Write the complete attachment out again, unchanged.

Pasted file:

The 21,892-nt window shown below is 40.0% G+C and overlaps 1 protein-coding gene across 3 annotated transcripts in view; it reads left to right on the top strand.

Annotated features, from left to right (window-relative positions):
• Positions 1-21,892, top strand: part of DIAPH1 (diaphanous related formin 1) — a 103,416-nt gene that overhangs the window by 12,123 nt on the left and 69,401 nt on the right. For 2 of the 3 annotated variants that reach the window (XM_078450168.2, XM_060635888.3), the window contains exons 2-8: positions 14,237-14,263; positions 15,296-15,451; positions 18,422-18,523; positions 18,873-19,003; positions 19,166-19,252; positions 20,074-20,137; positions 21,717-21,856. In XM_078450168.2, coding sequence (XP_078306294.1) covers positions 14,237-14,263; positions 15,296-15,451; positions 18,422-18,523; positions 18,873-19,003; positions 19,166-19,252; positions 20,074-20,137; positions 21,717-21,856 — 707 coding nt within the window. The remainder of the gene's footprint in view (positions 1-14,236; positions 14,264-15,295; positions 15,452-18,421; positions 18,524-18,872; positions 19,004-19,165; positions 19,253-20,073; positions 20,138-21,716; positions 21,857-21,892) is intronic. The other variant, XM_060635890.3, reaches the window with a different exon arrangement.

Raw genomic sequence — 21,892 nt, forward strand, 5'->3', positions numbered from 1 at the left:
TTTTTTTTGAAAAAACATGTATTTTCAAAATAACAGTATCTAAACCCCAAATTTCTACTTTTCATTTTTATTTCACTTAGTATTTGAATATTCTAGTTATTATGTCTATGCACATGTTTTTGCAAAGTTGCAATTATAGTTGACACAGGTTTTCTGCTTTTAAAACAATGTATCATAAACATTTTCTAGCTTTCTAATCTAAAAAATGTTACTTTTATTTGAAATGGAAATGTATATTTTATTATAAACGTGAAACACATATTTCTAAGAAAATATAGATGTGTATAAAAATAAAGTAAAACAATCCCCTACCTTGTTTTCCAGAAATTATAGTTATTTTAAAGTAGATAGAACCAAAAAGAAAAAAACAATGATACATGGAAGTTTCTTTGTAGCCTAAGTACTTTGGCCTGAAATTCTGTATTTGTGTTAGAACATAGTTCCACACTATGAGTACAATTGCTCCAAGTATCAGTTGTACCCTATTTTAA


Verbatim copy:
The 21,892-nt window shown below is 40.0% G+C and overlaps 1 protein-coding gene across 3 annotated transcripts in view; it reads left to right on the top strand.

Annotated features, from left to right (window-relative positions):
• Positions 1-21,892, top strand: part of DIAPH1 (diaphanous related formin 1) — a 103,416-nt gene that overhangs the window by 12,123 nt on the left and 69,401 nt on the right. For 2 of the 3 annotated variants that reach the window (XM_078450168.2, XM_060635888.3), the window contains exons 2-8: positions 14,237-14,263; positions 15,296-15,451; positions 18,422-18,523; positions 18,873-19,003; positions 19,166-19,252; positions 20,074-20,137; positions 21,717-21,856. In XM_078450168.2, coding sequence (XP_078306294.1) covers positions 14,237-14,263; positions 15,296-15,451; positions 18,422-18,523; positions 18,873-19,003; positions 19,166-19,252; positions 20,074-20,137; positions 21,717-21,856 — 707 coding nt within the window. The remainder of the gene's footprint in view (positions 1-14,236; positions 14,264-15,295; positions 15,452-18,421; positions 18,524-18,872; positions 19,004-19,165; positions 19,253-20,073; positions 20,138-21,716; positions 21,857-21,892) is intronic. The other variant, XM_060635890.3, reaches the window with a different exon arrangement.

Raw genomic sequence — 21,892 nt, forward strand, 5'->3', positions numbered from 1 at the left:
TTTTTTTTGAAAAAACATGTATTTTCAAAATAACAGTATCTAAACCCCAAATTTCTACTTTTCATTTTTATTTCACTTAGTATTTGAATATTCTAGTTATTATGTCTATGCACATGTTTTTGCAAAGTTGCAATTATAGTTGACACAGGTTTTCTGCTTTTAAAACAATGTATCATAAACATTTTCTAGCTTTCTAATCTAAAAAATGTTACTTTTATTTGAAATGGAAATGTATATTTTATTATAAACGTGAAACACATATTTCTAAGAAAATATAGATGTGTATAAAAATAAAGTAAAACAATCCCCTACCTTGTTTTCCAGAAATTATAGTTATTTTAAAGTAGATAGAACCAAAAAGAAAAAAACAATGATACATGGAAGTTTCTTTGTAGCCTAAGTACTTTGGCCTGAAATTCTGTATTTGTGTTAGAACATAGTTCCACACTATGAGTACAATTGCTCCAAGTATCAGTTGTACCCTATTTTAA